Zimbardo believed that "the reality of this study and its findings made people uneasy because they preferred not to consider that they might have behaved in the same". The result of the simulation may have shown to what level the students conformed to under a great deal of stress; they could have conformed for many reasons for example: so as not to be a failure, it was in a prestigious university and maybe because they were being paid. The result is bias because they were all male participants, of one culture and all students. The results can not be generalised any further than of this type of person and the type of environment they were in; which was nothing like what they had been used to. Asch's research has highlighted that in some situations people are not sure of what they believe is right. The results of the Asch effect could be a way of interviewing new employees and detecting the most self assured, confident people, whom use their own initiative, can work under pressure and does not conform to group pressure. Zimbardo's research could be used in total institutions such as prisons, the forces and psychiatric units. ...read more.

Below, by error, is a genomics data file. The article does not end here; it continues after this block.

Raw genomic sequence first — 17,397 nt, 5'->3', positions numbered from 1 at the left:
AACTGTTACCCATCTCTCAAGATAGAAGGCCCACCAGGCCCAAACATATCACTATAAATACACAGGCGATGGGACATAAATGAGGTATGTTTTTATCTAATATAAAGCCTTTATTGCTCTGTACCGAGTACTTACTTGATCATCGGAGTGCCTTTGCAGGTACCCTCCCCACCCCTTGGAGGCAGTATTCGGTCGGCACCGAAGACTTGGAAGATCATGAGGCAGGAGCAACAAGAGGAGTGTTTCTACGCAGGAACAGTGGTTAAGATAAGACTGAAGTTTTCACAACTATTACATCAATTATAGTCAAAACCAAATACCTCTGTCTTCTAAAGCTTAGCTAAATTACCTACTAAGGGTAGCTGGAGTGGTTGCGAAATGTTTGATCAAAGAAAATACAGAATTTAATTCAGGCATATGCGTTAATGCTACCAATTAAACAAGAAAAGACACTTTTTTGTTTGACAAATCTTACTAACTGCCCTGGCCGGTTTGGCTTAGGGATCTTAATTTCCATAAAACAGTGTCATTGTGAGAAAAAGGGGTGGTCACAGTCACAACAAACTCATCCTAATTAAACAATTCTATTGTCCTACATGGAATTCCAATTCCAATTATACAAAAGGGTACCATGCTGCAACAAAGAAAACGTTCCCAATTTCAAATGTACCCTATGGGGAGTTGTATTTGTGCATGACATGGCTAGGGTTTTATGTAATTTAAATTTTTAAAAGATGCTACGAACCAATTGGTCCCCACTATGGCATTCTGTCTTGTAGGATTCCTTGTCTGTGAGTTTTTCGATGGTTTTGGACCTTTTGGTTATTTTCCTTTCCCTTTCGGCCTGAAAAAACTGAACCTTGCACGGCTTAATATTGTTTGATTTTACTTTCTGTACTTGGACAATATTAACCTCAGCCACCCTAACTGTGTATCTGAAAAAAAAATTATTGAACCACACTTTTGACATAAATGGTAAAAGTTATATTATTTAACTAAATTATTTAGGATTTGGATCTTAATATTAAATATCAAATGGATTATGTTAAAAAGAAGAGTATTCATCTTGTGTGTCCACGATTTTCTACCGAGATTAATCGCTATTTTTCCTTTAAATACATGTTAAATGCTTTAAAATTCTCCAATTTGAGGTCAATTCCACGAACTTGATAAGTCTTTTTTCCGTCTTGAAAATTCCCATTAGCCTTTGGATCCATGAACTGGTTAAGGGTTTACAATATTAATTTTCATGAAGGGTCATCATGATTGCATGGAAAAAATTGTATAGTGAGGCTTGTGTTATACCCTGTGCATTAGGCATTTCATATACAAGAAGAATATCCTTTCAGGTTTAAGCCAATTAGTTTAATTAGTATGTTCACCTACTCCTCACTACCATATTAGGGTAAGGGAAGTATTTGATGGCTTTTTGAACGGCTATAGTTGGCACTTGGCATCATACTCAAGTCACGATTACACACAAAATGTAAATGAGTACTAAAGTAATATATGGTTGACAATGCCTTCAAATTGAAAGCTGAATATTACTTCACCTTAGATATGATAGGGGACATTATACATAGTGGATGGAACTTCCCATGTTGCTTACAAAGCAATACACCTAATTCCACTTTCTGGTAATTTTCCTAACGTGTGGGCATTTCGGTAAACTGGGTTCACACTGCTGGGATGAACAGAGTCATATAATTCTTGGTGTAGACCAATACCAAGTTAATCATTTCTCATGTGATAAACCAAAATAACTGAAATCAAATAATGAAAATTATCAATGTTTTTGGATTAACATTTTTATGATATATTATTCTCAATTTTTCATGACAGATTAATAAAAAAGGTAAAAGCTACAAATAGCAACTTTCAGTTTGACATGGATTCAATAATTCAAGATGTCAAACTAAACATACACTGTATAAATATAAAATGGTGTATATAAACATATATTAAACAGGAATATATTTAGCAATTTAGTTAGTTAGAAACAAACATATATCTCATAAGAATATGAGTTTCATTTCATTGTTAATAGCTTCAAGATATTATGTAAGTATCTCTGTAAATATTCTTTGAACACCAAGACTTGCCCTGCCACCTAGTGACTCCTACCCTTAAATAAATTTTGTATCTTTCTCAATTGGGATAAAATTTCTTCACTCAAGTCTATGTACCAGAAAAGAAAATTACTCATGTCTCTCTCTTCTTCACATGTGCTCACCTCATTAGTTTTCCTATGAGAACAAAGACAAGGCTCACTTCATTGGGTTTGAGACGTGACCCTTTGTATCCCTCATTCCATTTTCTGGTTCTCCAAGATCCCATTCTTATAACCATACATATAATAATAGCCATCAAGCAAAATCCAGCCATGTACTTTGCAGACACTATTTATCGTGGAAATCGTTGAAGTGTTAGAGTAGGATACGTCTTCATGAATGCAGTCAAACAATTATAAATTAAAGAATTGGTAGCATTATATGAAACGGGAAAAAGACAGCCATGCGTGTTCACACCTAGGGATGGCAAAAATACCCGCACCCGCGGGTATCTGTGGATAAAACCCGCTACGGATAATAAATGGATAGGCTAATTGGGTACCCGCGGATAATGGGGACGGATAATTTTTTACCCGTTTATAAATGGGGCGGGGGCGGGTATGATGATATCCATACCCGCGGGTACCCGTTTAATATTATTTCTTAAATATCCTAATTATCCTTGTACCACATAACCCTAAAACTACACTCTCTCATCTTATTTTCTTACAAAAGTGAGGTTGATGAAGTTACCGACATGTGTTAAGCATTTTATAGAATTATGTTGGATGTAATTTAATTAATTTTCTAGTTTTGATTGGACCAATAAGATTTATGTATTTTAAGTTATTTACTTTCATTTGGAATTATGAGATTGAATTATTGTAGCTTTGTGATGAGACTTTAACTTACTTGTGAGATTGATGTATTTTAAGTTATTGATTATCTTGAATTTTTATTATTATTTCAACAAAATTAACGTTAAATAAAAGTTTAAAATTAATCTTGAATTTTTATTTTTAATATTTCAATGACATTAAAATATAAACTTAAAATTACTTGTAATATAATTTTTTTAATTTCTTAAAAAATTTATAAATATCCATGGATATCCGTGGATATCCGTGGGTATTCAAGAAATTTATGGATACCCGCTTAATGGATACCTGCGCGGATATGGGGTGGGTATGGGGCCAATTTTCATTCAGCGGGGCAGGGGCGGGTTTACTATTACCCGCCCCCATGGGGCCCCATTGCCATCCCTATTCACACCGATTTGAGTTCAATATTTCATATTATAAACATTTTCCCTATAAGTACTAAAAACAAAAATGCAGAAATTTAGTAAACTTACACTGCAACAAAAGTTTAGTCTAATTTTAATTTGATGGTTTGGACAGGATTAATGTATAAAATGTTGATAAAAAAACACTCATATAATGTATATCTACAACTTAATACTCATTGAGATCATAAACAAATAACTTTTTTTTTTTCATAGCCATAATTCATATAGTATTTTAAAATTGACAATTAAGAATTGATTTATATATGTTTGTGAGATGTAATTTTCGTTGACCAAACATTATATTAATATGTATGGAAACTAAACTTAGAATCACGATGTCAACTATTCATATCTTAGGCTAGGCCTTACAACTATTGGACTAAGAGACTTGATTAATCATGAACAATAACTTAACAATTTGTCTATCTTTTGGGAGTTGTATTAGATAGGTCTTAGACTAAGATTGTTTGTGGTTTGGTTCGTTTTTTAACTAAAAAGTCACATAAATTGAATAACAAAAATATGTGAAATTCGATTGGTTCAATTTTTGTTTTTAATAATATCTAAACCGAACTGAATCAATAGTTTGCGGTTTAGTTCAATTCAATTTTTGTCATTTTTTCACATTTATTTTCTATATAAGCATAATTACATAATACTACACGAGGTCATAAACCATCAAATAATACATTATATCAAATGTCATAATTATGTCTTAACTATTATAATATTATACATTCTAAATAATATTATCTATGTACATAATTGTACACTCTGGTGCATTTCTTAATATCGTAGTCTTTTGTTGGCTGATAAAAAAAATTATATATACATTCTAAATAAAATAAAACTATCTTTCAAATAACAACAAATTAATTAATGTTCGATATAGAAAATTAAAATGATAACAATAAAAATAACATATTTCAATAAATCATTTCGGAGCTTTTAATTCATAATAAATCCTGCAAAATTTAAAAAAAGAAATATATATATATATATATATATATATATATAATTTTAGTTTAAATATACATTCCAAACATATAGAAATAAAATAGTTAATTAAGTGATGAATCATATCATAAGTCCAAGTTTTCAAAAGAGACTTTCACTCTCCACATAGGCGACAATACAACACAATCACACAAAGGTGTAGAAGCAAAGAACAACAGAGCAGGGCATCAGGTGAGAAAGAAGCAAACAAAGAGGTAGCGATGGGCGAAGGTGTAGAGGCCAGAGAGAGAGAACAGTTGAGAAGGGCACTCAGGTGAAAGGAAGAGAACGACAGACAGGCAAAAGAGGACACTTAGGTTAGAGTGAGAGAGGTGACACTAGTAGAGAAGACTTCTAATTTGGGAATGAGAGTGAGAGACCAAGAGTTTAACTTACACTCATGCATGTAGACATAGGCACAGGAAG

suggested that Milgrams results were valid. Hofling showed that obedience to an authority figure could occur just as readily in real life. In Hoflings experiment, nurses in a hospital were asked over the phone by a bogus doctor to administer an overdose of a drug without obtaining authorisation. Twenty-one out of twenty-two nurses attempted to administer the placebo drug, but before it was given the nurse was told of the true nature. This order violated several rules; the dose was clearly excessive, medication orders are not permitted to be given by telephone, the medication was an 'unauthorized' drug, and the order was given by an unfamiliar person. Despite all this ninety-five percent of the nurses started to give the medication. In interviews after the experiment, all the nurses stated that such orders had been received in the past and that doctors became annoyed if they did not do so. The results of this experiment could be said to be biased; the subjects were all nurses and are influenced by a social role, the results could only be true of the time and could not be representative to today's nurses. Milgrams and Hoflings studies show us how powerful obedience is, and what effects the level of obedience. The results form these studies could be applied in schools, the police, the forces or of any presence of authority. ...read more.